envío: It's also said that the FMLN is willing to negotiate because perestroika has given such high priority to negotiations to solve regional conflicts...

Rojas: Perestroika is more recent and occurred outside our region and our context. We think this phenomenon is playing an important role in the whole world, including in our reality, but that our reality and this new one are mutually influential. We've never felt that perestroika referred to us because we've never been tied to any scheme, including the experiences of other peoples.

Dialogue without negotiations

envío: How did ARENA's coming to power after the March elections influence the possibilities of a real negotiation?

Rojas: It represents an intent to develop and consolidate a government scheme with fascist characteristics, although this isn't absolute. A fascist scheme like ARENA's clearly contradicts the US project, which since 1982 has tried to carry out the counterinsurgency war with a moderate-appearing government. To resolve this, the US has tried to make Cristiani appear as a representative of this centrism within ARENA, and thus as a successor to Duarte and the space that Christian Democracy filled.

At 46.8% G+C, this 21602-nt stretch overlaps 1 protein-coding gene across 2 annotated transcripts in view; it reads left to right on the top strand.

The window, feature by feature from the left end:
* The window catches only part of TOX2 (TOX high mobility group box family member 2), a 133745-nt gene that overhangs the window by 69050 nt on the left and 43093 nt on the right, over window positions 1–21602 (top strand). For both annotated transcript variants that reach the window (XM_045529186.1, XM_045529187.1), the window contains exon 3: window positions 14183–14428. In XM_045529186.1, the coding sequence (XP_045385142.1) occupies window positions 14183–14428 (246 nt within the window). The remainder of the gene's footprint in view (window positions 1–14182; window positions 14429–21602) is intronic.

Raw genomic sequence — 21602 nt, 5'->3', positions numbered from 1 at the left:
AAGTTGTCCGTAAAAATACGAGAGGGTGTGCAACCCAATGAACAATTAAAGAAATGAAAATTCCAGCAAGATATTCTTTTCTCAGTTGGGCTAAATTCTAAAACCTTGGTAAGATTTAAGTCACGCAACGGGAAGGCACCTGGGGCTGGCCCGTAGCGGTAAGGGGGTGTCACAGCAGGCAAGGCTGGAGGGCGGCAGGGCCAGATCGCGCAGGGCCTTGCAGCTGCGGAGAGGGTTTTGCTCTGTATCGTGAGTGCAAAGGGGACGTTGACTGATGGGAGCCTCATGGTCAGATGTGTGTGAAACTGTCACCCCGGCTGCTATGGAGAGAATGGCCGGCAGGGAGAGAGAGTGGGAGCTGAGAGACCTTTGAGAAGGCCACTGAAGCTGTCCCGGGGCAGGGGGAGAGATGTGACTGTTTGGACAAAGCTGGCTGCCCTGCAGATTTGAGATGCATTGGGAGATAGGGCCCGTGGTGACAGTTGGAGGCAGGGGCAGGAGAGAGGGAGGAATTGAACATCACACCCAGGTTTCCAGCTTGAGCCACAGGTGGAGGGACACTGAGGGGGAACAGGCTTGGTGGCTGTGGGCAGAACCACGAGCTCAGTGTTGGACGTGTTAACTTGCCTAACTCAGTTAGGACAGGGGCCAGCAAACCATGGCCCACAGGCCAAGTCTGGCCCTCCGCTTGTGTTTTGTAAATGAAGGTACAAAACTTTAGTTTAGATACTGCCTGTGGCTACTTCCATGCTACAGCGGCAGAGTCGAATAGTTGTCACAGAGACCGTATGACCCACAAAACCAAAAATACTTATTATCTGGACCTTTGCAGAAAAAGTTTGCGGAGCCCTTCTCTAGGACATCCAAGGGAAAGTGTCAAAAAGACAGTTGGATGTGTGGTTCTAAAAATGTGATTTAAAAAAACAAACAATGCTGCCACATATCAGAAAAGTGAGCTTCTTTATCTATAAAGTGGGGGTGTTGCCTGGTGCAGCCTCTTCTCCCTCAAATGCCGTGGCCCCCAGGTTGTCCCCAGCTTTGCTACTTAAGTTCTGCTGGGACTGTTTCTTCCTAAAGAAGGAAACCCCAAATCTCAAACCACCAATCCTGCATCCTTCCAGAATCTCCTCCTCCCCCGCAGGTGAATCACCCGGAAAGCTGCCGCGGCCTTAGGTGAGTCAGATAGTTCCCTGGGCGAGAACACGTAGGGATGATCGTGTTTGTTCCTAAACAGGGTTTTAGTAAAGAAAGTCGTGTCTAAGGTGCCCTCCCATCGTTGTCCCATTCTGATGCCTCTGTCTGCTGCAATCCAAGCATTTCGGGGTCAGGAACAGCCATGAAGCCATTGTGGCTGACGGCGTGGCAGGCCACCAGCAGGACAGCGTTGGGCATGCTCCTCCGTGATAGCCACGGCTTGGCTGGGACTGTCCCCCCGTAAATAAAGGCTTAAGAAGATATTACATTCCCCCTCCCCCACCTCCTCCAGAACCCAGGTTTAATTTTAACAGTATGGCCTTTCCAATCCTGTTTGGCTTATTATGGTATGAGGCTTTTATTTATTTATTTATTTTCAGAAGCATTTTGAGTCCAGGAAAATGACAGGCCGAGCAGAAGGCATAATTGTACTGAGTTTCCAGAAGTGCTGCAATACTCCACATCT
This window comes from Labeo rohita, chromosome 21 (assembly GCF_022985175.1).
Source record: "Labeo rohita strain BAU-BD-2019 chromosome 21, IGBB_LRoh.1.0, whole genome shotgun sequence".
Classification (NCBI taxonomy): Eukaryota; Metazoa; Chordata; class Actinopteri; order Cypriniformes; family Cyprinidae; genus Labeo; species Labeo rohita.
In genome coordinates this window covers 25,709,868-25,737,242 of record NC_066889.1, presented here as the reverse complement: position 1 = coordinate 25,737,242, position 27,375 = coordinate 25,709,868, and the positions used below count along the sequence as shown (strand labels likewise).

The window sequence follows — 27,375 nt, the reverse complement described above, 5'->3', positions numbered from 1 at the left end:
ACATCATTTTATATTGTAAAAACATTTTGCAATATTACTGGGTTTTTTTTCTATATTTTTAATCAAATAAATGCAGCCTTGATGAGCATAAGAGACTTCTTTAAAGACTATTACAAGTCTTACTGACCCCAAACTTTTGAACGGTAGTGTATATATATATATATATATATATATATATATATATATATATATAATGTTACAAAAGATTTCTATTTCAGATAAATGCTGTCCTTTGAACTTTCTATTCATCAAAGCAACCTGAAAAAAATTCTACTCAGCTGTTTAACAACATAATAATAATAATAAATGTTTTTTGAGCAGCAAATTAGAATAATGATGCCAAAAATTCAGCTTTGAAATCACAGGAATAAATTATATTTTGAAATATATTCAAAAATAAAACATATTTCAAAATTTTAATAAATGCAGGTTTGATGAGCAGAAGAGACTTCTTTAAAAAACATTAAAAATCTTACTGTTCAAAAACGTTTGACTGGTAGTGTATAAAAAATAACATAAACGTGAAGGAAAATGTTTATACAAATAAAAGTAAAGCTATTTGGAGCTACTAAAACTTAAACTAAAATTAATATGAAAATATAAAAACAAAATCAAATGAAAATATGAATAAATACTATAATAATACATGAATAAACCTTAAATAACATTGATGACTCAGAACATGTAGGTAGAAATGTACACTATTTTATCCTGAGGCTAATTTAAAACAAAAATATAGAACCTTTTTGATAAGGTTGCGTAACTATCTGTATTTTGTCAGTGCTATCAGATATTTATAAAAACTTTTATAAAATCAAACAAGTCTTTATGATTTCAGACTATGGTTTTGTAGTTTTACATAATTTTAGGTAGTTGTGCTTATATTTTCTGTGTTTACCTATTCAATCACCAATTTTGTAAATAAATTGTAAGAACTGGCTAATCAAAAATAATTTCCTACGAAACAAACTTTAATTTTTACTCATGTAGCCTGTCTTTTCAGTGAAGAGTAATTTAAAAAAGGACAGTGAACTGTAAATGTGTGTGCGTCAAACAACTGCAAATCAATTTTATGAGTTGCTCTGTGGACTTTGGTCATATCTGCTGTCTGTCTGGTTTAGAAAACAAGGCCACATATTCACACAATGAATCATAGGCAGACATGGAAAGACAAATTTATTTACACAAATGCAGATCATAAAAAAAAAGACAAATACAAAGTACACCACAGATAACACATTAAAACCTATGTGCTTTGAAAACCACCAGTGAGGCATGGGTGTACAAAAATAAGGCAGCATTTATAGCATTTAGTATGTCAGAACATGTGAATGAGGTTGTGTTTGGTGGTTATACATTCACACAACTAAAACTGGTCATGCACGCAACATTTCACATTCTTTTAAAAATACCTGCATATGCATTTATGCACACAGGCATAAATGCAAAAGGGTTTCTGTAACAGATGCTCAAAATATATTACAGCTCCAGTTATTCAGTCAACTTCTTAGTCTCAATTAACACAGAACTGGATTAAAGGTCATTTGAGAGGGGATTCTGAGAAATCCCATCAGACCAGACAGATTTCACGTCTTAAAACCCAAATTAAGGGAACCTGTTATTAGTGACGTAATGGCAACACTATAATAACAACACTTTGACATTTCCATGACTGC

This implied that Cristiani would have to accept the dialogue initiated with Duarte, which is now framed in the regional peace process. But his party has always attacked that process. It was a dilemma: either ARENA would maintain its opposition to any form of dialogue or it would have to readjust. It opted for change, but only of appearance. As the new President, Cristiani called on us to dialogue, but we rejected these maneuvers at first since we were clear that there was no real desire to negotiate. There came a moment, however, in which we appeared to be the ones undermining the dialogue, so we decided to show the difference between image and reality. We sought both to unmask the true intentions of the fascists and to empower the social sectors interested not just in dialogue to prolong the war but in negotiation to end it. If Cristiani was among the latter it would show in practice.